14 research outputs found

    Correlation between Gas Bubble Formation and Hydrogen Evolution Reaction Kinetics at Nanoelectrodes

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    We report the correlation between H<sub>2</sub> gas bubble formation potential and hydrogen evolution reaction (HER) activity for Au and Pt nanodisk electrodes (NEs). Microkinetic models were formulated to obtain the HER kinetic information for individual Au and Pt NEs. We found that the rate-determining steps for the HER at Au and Pt NEs were the Volmer step and the Heyrovsky step, respectively. More interestingly, the standard rate constant (<i>k</i><sup>0</sup>) of the rate-determining step was found to vary over 2 orders of magnitude for the same type of NEs. The observed variations indicate the HER activity heterogeneity at the nanoscale. Furthermore, we discovered a linear relationship between bubble formation potential (<i>E</i><sub>bubble</sub>) and log­(<i>k</i><sup>0</sup>) with a slope of 125 mV/decade for both Au and Pt NEs. As log (<i>k</i><sup>0</sup>) increases, <i>E</i><sub>bubble</sub> shifts linearly to more positive potentials, meaning NEs with higher HER activities form H<sub>2</sub> bubbles at less negative potentials. Our theoretical model suggests that such linear relationship is caused by the similar critical bubble formation condition for Au and Pt NEs with varied sizes. Our results have potential implications for using gas bubble formation to evaluate the HER activity distribution of nanoparticles in an ensemble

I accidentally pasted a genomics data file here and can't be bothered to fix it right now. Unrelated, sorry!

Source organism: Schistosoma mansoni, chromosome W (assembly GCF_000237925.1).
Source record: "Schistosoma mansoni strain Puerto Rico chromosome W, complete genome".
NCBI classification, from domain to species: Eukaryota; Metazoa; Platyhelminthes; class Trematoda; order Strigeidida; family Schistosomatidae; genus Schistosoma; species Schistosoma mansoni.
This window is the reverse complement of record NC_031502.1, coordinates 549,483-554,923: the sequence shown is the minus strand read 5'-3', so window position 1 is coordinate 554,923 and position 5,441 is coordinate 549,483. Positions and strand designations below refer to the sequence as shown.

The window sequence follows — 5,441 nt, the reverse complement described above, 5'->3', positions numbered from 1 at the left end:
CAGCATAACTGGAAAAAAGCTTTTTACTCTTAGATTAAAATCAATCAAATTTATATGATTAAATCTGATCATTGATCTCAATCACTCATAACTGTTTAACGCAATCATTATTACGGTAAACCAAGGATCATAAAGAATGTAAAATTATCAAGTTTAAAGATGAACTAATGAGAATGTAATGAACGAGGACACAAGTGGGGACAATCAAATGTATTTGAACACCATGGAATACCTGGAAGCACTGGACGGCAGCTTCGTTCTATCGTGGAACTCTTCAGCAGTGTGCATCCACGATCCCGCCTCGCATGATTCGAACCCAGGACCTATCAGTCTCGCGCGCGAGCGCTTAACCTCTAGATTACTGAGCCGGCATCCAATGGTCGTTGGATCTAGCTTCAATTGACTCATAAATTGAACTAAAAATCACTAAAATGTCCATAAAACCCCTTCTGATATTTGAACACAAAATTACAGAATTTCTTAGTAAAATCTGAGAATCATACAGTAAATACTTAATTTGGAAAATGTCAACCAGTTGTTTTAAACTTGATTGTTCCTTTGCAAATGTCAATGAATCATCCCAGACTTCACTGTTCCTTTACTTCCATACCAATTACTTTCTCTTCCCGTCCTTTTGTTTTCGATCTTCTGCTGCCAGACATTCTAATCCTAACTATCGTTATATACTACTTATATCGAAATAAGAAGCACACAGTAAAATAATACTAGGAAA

Legislative Documents

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    Also, variously referred to as: House bills; House documents; House legislative documents; legislative documents; General Court documents

    How Long Cylindrical Micelles Formed after Extruding Block Copolymer in a Selective Solvent through a Small Pore Fragment back into Spherical Ones

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    The slow cylinder-to-sphere transition for cylindrical micelles from nanopore extrusion is quantitatively investigated by using transmission electron microscopy. The time-dependent length distribution and weight-average length of cylindrical micelles from experiment were compared with those calculated ones from computer simulation on the basis of end-scission, random-scission and Gaussian-scission models. The results reveal that the cylinder-to-sphere transition involves a combination of the Gaussian-scission model and the end-scission model and the scission rate constant is nearly a linear function of micelle length but slightly increases with time for a given length. As expected, such a thermal agitation induced transition with the spherical phase as its thermodynamically stable state is different from those previously observed in the shear-induced fragmentation of long cylindrical micelles made of amphiphilic block copolymers in a selective solvent

    Electrochemical Generation of a Hydrogen Bubble at a Recessed Platinum Nanopore Electrode